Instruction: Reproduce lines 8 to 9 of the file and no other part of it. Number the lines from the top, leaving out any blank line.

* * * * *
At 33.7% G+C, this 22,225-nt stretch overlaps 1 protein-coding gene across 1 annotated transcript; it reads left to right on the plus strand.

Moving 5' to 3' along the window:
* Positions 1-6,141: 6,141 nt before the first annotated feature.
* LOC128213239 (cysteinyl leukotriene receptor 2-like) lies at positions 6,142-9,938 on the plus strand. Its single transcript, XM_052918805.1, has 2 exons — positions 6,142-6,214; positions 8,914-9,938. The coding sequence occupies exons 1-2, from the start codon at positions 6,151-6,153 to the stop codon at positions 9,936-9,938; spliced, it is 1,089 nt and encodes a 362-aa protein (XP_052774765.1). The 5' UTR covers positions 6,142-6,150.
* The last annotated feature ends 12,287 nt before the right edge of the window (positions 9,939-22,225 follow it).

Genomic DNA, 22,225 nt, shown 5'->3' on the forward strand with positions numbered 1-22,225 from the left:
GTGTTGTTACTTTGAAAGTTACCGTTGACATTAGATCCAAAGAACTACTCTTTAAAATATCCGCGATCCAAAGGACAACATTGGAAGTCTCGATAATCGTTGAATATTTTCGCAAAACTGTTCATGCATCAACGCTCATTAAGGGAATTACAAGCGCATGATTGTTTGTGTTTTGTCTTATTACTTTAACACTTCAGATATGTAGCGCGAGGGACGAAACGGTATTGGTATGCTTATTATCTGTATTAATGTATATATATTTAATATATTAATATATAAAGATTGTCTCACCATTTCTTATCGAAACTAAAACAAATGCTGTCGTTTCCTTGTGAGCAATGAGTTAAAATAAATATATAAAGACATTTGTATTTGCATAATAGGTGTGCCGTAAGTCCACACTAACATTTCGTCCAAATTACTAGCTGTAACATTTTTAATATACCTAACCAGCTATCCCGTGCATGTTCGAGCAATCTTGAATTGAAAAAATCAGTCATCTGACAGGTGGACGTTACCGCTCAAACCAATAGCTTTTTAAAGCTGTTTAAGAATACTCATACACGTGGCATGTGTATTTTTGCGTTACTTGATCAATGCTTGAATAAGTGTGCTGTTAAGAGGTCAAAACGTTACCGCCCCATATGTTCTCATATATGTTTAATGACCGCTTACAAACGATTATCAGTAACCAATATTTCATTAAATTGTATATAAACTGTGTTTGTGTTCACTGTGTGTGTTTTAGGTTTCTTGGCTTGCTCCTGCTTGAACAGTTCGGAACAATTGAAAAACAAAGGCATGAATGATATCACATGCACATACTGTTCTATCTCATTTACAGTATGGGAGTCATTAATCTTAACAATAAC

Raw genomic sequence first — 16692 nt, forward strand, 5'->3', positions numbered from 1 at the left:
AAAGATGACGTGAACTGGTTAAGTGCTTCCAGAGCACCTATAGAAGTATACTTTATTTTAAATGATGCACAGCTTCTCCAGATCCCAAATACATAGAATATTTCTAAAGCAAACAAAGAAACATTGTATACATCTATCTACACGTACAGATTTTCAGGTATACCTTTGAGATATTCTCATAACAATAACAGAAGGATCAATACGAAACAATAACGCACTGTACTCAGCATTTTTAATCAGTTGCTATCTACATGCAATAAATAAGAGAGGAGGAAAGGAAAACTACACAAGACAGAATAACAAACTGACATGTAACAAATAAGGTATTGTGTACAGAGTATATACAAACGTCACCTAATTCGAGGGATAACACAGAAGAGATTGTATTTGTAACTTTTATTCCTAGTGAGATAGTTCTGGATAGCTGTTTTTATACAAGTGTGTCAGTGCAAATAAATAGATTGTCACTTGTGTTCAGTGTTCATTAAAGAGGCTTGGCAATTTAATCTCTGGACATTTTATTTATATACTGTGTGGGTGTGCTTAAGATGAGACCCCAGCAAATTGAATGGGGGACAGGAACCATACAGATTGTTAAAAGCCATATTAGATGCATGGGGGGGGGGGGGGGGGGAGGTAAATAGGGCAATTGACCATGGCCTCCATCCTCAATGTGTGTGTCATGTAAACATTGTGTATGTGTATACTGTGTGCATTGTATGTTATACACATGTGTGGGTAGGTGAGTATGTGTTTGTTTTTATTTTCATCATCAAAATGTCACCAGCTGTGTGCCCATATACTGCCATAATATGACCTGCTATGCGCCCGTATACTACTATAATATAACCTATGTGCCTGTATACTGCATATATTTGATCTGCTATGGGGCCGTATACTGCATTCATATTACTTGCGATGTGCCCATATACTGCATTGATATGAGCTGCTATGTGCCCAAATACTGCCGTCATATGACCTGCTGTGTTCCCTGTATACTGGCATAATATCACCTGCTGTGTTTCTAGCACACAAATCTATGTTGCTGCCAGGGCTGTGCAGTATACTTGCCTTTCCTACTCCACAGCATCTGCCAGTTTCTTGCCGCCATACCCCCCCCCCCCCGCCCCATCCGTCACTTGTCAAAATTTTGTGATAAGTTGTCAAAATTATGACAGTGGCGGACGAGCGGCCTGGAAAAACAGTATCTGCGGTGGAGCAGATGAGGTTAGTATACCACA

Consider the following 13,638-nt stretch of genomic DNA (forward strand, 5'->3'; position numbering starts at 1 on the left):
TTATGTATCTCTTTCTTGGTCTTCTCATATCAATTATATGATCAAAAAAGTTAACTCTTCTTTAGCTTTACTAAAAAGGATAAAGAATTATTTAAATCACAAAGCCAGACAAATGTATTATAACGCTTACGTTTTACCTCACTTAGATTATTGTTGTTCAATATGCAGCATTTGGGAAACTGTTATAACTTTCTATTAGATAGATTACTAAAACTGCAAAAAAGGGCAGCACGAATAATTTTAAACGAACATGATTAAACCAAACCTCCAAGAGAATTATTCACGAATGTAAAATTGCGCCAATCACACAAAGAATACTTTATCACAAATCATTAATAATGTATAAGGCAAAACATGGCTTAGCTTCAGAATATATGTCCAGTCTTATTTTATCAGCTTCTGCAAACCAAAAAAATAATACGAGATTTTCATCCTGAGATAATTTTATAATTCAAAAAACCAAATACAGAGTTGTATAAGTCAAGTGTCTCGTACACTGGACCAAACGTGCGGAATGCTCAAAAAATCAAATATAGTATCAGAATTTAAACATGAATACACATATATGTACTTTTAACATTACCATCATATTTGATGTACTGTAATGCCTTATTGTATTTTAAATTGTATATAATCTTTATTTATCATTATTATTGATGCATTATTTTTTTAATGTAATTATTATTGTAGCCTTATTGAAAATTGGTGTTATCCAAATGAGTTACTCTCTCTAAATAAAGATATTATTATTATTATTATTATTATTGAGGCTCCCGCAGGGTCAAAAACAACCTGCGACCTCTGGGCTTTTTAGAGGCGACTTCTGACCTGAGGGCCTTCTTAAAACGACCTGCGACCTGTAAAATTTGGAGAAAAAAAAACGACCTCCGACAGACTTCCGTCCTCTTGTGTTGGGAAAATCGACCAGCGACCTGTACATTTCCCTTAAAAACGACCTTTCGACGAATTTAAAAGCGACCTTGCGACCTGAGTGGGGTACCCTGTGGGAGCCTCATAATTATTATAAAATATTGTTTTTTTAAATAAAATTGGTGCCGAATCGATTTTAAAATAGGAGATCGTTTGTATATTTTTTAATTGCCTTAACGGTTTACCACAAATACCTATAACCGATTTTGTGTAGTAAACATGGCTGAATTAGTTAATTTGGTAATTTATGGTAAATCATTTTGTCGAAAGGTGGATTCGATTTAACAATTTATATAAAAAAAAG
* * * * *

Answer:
Raw genomic sequence first — 16692 nt, forward strand, 5'->3', positions numbered from 1 at the left:
AAAGATGACGTGAACTGGTTAAGTGCTTCCAGAGCACCTATAGAAGTATACTTTATTTTAAATGATGCACAGCTTCTCCAGATCCCAAATACATAGAATATTTCTAAAGCAAACAAAGAAACATTGTATACATCTATCTACACGTACAGATTTTCAGGTATACCTTTGAGATATTCTCATAACAATAACAGAAGGATCAATACGAAACAATAACGCACTGTACTCAGCATTTTTAATCAGTTGCTATCTACATGCAATAAATAAGAGAGGAGGAAAGGAAAACTACACAAGACAGAATAACAAACTGACATGTAACAAATAAGGTATTGTGTACAGAGTATATACAAACGTCACCTAATTCGAGGGATAACACAGAAGAGATTGTATTTGTAACTTTTATTCCTAGTGAGATAGTTCTGGATAGCTGTTTTTATACAAGTGTGTCAGTGCAAATAAATAGATTGTCACTTGTGTTCAGTGTTCATTAAAGAGGCTTGGCAATTTAATCTCTGGACATTTTATTTATATACTGTGTGGGTGTGCTTAAGATGAGACCCCAGCAAATTGAATGGGGGACAGGAACCATACAGATTGTTAAAAGCCATATTAGATGCATGGGGGGGGGGGGGGGGGGAGGTAAATAGGGCAATTGACCATGGCCTCCATCCTCAATGTGTGTGTCATGTAAACATTGTGTATGTGTATACTGTGTGCATTGTATGTTATACACATGTGTGGGTAGGTGAGTATGTGTTTGTTTTTATTTTCATCATCAAAATGTCACCAGCTGTGTGCCCATATACTGCCATAATATGACCTGCTATGCGCCCGTATACTACTATAATATAACCTATGTGCCTGTATACTGCATATATTTGATCTGCTATGGGGCCGTATACTGCATTCATATTACTTGCGATGTGCCCATATACTGCATTGATATGAGCTGCTATGTGCCCAAATACTGCCGTCATATGACCTGCTGTGTTCCCTGTATACTGGCATAATATCACCTGCTGTGTTTCTAGCACACAAATCTATGTTGCTGCCAGGGCTGTGCAGTATACTTGCCTTTCCTACTCCACAGCATCTGCCAGTTTCTTGCCGCCATACCCCCCCCCCCCCGCCCCATCCGTCACTTGTCAAAATTTTGTGATAAGTTGTCAAAATTATGACAGTGGCGGACGAGCGGCCTGGAAAAACAGTATCTGCGGTGGAGCAGATGAGGTTAGTATACCACA